3 MARCH 2001, Page 24

These days biography is about chaps who fancy other chaps


Making money out of writing biographies, or more especially out of their newspaper serialisation, has become so easy that many of us, who would not otherwise do so, must be thinking of trying it ourselves. The means of success seem to be that simple.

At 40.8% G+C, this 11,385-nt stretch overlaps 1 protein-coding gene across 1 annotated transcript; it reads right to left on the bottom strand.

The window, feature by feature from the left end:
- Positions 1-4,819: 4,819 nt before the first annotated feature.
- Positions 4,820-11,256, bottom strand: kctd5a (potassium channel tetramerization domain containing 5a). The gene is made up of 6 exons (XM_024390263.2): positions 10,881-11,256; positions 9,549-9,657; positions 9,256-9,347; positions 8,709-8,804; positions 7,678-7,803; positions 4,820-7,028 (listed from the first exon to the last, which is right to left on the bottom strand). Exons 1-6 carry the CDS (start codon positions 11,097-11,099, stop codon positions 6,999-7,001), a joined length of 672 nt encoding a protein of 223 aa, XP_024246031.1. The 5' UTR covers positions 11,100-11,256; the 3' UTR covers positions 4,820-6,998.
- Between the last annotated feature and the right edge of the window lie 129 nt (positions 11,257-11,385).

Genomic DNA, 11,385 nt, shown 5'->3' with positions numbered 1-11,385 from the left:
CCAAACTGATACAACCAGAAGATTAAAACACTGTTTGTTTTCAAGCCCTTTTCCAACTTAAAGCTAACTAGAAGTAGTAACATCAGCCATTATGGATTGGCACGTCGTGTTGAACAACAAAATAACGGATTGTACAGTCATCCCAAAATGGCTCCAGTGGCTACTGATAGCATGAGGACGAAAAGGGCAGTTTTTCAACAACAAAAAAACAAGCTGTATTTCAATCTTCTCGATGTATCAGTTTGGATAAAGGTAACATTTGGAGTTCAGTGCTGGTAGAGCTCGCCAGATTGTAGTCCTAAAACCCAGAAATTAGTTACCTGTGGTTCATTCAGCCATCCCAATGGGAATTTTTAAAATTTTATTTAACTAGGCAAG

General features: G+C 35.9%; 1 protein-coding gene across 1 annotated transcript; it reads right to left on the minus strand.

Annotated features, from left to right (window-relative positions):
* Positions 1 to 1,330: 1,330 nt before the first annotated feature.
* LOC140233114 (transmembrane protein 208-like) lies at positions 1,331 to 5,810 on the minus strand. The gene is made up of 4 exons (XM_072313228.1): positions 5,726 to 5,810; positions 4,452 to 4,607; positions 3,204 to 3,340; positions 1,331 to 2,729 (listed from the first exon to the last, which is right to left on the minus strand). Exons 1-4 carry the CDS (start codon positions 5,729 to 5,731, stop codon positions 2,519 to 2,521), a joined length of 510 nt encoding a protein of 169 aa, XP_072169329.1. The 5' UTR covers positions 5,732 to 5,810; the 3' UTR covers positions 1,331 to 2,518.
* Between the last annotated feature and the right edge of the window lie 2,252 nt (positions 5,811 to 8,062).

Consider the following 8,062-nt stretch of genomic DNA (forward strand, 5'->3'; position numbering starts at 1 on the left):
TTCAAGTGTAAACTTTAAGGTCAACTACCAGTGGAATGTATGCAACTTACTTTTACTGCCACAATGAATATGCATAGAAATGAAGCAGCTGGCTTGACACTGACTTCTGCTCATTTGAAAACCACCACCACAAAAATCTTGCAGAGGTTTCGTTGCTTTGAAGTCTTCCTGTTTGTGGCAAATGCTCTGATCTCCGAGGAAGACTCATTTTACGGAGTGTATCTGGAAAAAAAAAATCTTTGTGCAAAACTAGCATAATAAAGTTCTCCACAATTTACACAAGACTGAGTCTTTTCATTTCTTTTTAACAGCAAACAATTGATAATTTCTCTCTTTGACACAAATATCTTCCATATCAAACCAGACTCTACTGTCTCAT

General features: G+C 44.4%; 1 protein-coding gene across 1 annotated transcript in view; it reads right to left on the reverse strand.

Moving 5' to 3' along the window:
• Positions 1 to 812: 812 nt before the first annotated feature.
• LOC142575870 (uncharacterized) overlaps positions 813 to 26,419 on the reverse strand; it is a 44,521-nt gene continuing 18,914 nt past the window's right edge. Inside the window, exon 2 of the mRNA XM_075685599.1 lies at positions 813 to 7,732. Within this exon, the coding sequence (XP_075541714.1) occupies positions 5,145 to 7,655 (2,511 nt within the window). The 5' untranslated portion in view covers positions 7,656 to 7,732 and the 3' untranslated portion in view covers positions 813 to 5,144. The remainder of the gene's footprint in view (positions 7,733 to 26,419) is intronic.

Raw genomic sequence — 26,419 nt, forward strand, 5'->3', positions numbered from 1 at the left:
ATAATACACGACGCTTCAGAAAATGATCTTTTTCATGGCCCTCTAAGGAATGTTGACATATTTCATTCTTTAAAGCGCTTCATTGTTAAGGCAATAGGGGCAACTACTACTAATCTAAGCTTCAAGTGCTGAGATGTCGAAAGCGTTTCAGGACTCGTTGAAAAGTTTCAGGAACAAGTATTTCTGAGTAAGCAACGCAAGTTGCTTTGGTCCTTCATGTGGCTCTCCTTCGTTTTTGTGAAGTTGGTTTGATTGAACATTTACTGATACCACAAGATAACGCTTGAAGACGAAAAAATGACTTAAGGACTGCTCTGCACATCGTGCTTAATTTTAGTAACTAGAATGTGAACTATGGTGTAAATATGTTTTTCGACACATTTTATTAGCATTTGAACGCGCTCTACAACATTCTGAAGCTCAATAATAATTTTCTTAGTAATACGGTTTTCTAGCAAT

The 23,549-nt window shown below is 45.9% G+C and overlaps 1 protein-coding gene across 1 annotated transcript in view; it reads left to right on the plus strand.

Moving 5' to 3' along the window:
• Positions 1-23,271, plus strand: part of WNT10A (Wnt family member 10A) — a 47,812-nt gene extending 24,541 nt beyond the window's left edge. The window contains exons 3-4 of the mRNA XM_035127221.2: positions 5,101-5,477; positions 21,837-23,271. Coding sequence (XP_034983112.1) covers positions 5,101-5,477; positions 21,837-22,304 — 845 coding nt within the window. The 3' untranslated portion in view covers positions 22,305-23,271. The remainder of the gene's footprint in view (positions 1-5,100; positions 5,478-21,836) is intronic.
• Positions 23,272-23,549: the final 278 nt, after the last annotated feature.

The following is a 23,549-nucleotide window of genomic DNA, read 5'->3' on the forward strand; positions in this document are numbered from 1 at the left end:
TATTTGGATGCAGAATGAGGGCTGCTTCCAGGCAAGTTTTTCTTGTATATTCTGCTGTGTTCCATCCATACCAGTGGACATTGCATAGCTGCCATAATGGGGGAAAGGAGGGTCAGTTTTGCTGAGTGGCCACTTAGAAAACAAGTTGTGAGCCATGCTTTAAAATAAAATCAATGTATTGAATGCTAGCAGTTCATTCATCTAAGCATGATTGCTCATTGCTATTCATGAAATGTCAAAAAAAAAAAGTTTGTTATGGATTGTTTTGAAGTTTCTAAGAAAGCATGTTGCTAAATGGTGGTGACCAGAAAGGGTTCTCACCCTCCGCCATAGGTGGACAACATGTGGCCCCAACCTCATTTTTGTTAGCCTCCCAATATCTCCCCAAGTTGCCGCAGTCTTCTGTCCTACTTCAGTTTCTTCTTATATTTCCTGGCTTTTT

All you do is select a male historical figure, associated with something hitherto regarded as particularly masculine, and claim that he was 'gay'. If they are obviously not homosexual, or if there is no evidence of their gaiety, you say that he was a 'repressed gay'. The latest to do so is Mr Nigel Hamilton on the subject of Field Marshal Montgomery. The allegation has been made before, but rather vaguely and not in an important-looking biography. An important-looking biography of the field marshal is what Mr Hamilton has already written. But apparently he felt inhibited from including the homosexual theme. For some reason, which he has not fully explained, he does not feel inhibited now, even though Montgomery's son is alive. So he is going to put it into another importantlooking biography. He is reported as saying that, when he was himself a boy, he knew Montgomery, and that the old soldier had tomoerotic' feelings for him. He apparently called him his 'number two son', which to us laymen does not sound particularly homoerotic, unless Mr Hamilton wishes to imply that the field marshal was prone to homosexual incest, though of course 'repressed'. That should make the serialisation fee still more attractive.